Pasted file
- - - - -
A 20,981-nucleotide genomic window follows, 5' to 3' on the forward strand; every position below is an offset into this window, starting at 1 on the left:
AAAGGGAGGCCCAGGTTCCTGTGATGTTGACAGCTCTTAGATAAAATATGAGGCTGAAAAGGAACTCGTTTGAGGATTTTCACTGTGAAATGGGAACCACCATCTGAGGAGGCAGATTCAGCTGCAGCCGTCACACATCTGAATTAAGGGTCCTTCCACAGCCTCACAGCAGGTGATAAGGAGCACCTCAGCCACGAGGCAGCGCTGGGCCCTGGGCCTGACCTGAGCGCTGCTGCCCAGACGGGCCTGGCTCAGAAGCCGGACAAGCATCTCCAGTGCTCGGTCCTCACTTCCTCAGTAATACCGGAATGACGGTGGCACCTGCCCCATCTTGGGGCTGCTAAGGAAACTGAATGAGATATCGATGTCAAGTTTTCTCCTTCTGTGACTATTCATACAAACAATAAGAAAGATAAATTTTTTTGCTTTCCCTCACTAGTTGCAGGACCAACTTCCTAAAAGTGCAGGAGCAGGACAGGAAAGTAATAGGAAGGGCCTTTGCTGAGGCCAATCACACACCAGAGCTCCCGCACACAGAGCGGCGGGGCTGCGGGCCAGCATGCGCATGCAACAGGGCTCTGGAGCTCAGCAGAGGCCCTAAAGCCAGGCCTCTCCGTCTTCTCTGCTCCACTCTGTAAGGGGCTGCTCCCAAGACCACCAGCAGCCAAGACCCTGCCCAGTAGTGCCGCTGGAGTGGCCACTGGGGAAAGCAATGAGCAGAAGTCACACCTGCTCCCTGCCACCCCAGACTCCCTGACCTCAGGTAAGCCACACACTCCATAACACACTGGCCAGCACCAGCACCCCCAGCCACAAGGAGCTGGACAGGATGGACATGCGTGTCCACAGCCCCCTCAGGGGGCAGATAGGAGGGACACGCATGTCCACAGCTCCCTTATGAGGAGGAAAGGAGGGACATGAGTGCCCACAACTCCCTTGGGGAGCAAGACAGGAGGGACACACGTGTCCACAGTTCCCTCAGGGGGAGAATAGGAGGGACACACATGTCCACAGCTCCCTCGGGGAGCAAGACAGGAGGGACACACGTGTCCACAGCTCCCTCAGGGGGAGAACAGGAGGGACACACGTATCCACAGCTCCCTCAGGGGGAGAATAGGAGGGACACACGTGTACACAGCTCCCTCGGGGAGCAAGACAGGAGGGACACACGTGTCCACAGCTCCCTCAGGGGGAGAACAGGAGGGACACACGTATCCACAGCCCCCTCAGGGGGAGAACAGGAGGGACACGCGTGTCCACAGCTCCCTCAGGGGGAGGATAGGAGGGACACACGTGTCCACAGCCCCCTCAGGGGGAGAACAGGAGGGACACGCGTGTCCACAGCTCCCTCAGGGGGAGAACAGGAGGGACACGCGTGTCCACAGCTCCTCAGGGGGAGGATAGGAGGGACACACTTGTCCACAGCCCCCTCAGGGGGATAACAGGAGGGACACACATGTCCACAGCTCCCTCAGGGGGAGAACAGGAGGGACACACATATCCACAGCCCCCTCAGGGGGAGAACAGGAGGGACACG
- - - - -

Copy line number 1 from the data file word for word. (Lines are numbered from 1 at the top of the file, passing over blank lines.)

A 20,981-nucleotide genomic window follows, 5' to 3' on the forward strand; every position below is an offset into this window, starting at 1 on the left: